A Glen Allen, VA, boy and his father put blood and sweat (but no tears) into an effort to memorialize a loved one and support the Oral Cancer Foundation in the process: They hiked 110 miles of the Appalachian Trail and gave the donations they raised to the California-based Foundation.

“It was tough,” said Robbie Schwieder, 15, who came up with the idea of doing the trek through the Shenandoah National Park portion of the Appalachian Trail, and later asked his father to join him. “It was really brutal, physically, mentally, in every way.” But despite the 40 pound backpacks, grueling terrain, stifling heat, and blisters upon blisters, Robbie and his father, Wylie, persevered and never complained. After all, they were walking in memory of Robbie’s maternal grandmother, Elaine Hegarty, who’d undergone immense suffering of a graver kind—oral cancer.

Hegarty was diagnosed with mouth cancer in 1993. The dignified, independent Milwaukee resident was initially told she’d have to have a radical, disfiguring surgery. After a second opinion, she underwent a procedure during which doctors accessed the tumor from inside her mouth and removed it completely. She healed, and life returned to normal—at least for a few years.

“About 6 years later she developed a second tumor inside her mouth,” said Hegarty’s daughter Katie Schwieder. “They removed that one, and then she was never the same. She wore dentures that never fit properly. She was having pain a fair bit.”

By the summer of 2002, Hegarty’s pain was becoming difficult to bear, and doctors discovered another tumor. “In January of 2003, they did another surgery and realized they couldn’t get all of it without taking the jaw bone, and doing radical radiation and chemotherapy,” Katie explained. Her mother decided against that surgery. “She was a very classy and dignified lady. She had made up her mind. She was 73 years old; she didn’t want to overdo the treatments and she didn’t want to live with a lot of scars.  We brought her to Virginia and got her settled with doctors out here, then quickly learned the cancer had gone into her bone.”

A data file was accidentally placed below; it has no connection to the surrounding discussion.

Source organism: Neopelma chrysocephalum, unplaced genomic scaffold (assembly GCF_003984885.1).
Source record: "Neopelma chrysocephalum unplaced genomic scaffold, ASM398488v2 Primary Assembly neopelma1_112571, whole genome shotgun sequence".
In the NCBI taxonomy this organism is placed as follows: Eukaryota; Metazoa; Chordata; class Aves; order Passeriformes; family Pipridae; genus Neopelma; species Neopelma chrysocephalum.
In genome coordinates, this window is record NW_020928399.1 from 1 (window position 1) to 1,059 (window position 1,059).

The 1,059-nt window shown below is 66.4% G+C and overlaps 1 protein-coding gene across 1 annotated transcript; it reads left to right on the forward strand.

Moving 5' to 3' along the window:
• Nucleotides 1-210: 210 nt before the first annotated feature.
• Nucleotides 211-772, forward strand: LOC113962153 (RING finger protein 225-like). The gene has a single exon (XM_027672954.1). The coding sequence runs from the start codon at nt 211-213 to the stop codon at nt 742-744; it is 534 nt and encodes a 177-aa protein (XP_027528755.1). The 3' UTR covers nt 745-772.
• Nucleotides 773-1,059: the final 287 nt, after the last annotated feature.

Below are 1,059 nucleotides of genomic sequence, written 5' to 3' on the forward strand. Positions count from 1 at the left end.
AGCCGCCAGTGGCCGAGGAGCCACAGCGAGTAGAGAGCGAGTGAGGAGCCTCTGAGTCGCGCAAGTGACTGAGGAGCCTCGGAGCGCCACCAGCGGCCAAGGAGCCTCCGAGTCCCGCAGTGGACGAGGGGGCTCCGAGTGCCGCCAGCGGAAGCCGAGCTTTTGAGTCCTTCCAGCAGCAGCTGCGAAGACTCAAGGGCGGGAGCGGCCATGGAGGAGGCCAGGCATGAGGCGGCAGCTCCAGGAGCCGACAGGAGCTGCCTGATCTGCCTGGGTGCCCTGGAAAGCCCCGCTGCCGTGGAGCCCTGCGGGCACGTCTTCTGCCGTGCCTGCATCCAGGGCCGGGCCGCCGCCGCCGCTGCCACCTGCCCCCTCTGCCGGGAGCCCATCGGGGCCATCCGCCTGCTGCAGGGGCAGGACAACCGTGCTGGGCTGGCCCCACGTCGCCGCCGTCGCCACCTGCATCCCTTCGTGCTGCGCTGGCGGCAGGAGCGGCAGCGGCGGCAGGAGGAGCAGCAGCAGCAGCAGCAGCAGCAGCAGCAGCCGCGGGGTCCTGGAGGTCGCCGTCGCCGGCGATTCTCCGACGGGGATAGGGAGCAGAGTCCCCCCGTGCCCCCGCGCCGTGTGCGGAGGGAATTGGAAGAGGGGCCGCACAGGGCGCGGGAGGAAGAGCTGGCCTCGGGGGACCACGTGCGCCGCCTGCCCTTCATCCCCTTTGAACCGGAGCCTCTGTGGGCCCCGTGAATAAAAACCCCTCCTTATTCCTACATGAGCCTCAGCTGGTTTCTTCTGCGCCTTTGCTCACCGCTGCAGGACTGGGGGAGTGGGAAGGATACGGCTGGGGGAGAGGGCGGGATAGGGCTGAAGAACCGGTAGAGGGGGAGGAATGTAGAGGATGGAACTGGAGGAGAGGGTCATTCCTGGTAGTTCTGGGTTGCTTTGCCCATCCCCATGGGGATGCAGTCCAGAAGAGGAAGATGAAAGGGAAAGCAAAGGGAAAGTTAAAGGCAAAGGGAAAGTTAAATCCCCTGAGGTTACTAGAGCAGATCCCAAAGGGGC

Elaine Hegarty had Easter dinner that year with her daughter’s family. “Three days later, she went into the hospital, into the hospice unit,” Katie said. “And the Sunday after Easter, she passed away.”

The experience rocked the entire family, each of them dealing with loss together and in their own individual ways. Meanwhile, for Robbie and his siblings, school responsibilities continued. Robbie, who takes part in the International Baccalaureate Program at an area high school, had a required project to complete. He was to focus on a passion in his life, research it, pursue it, and later write a report and give a presentation. Students completing these “personal projects,” as they are called, are encouraged to incorporate community service into their efforts. For Robbie, who’d lost his grandmother to cancer, finding a topic to focus on was not difficult.

“He came home from school one day back in May and said ‘I think I’d like to hike the Appalachian Trail.’” Katie said. “Then he added  ‘I think I’d like to raise some money for mouth cancer research.’”

Robbie’s parents were surprised and delighted. And a bit taken aback—this was no small endeavor their son was proposing. But Robbie was not concerned:

“Ever since I went to elementary school, they taught us about the Appalachian Trail because it’s one of our historical landmarks,” he said. “And in Boy Scouts, we did a lot of hiking, camping and outdoor things. Donating to the Oral Cancer Foundation … I just took the two ideas and put them together.”

Robbie proposed to walk 110 miles of the Appalachian Trail over eight days during summer vacation.  He needed a partner and Robbie looked to his father, who looked around in mock panic.

“It was sort of like: How did I get roped into this?” joked Wylie, a banker. “Seriously, what was tremendous to me was that it was all his idea. I thought ‘Holy Crow, where’d that come from?’ But the AT is a big part of Virginia, so I thought ‘That sounds cool. My kid is old enough to dream up something like that, and is still interested in having me participate.’  It’s also cool that he related the community service aspect of the project to something that ultimately killed his grandmother. ”

So despite neither Robbie nor his father ever having walked so long or so arduous a trail, the pair began to plan. Robbie began researching charitable organizations devoted to oral cancer research, education, and patient and caregiver support.

“He got online and said ‘Mom, there’s a mouth cancer foundation!’” Katie recalled. “So he wrote letters to his family and friends asking them to sponsor him and to send checks in care of the Mouth Cancer Foundation. Later, I found out that the Mouth Cancer Foundation is actually based in the U.K. I quickly did some research to find a U.S. foundation, and I found Brian Hill.”